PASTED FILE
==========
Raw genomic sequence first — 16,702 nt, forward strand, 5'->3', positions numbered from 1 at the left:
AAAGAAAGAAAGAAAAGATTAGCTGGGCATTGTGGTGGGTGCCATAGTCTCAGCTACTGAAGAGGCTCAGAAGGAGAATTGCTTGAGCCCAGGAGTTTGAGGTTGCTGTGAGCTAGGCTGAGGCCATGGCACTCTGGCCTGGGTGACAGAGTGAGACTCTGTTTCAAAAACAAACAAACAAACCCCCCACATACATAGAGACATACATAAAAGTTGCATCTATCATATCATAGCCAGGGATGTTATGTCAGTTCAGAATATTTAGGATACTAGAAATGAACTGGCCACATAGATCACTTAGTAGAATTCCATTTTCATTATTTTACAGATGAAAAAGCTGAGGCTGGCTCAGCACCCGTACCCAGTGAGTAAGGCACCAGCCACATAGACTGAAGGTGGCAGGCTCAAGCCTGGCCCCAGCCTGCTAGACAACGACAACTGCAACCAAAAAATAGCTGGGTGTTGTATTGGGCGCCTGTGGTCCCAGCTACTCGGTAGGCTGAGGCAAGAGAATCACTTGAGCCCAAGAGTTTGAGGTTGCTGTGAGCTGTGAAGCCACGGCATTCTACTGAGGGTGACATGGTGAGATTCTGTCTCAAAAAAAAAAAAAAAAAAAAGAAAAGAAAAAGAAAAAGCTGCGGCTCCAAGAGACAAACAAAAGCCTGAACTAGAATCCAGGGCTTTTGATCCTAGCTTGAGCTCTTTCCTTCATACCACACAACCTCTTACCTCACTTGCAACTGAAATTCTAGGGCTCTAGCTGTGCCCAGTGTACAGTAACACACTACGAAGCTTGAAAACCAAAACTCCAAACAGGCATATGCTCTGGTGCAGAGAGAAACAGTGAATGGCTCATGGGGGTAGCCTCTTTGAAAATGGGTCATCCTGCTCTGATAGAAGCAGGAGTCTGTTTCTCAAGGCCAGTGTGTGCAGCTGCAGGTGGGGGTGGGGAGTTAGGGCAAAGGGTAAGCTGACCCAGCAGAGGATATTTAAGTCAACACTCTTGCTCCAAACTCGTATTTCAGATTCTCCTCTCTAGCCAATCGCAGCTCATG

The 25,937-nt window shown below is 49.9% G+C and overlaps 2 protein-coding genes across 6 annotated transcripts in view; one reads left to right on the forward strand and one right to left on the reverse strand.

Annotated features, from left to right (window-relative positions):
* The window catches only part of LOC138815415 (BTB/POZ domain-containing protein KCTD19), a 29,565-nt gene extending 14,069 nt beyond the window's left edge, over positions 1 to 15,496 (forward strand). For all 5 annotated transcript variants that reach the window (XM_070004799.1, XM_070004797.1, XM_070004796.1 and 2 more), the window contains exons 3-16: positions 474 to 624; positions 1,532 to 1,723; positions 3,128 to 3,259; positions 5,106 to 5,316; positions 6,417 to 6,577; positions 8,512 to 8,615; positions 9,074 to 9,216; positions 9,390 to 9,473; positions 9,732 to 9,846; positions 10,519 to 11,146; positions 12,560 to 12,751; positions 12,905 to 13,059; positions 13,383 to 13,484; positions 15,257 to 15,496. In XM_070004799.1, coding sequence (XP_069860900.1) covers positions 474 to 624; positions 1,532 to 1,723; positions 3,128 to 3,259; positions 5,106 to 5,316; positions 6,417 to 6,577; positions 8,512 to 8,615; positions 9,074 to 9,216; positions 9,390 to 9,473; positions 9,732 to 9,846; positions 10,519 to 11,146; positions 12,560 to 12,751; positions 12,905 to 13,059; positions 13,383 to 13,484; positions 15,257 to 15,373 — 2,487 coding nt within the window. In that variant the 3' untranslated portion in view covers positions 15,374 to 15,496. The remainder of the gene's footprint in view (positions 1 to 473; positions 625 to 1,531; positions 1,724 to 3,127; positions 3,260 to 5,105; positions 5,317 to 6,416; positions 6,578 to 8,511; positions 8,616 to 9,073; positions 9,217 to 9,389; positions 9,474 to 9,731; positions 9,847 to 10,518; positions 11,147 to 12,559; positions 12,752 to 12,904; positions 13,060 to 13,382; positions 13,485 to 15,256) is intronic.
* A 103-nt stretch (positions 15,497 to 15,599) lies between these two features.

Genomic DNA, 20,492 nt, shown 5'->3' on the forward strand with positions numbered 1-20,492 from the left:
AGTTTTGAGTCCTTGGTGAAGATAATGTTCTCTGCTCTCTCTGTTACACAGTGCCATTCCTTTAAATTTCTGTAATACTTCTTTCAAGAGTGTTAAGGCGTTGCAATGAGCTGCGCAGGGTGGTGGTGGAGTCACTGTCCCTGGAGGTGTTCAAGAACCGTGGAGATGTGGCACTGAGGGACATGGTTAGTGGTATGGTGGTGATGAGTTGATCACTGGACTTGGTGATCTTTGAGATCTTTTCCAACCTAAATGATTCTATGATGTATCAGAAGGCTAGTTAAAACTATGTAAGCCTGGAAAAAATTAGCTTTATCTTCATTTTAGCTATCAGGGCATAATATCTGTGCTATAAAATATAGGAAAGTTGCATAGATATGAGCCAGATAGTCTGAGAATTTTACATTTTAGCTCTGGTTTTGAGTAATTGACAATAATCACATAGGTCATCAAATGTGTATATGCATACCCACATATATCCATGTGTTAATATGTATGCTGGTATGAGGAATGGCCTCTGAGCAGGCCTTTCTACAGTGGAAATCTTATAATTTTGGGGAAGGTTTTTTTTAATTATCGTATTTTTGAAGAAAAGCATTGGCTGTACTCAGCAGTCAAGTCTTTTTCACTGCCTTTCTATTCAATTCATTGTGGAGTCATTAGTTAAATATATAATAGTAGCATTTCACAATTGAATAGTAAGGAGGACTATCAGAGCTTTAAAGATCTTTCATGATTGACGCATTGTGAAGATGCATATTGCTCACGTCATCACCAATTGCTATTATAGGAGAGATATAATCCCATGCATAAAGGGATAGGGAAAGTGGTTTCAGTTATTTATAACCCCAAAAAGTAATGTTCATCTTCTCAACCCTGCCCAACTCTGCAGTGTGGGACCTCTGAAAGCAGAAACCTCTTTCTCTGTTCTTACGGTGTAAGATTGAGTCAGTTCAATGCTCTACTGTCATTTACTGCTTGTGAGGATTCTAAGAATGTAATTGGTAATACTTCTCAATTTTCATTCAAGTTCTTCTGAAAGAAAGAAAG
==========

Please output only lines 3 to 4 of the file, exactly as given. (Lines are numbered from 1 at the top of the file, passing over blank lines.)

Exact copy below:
The 25,937-nt window shown below is 49.9% G+C and overlaps 2 protein-coding genes across 6 annotated transcripts in view; one reads left to right on the forward strand and one right to left on the reverse strand.

Annotated features, from left to right (window-relative positions):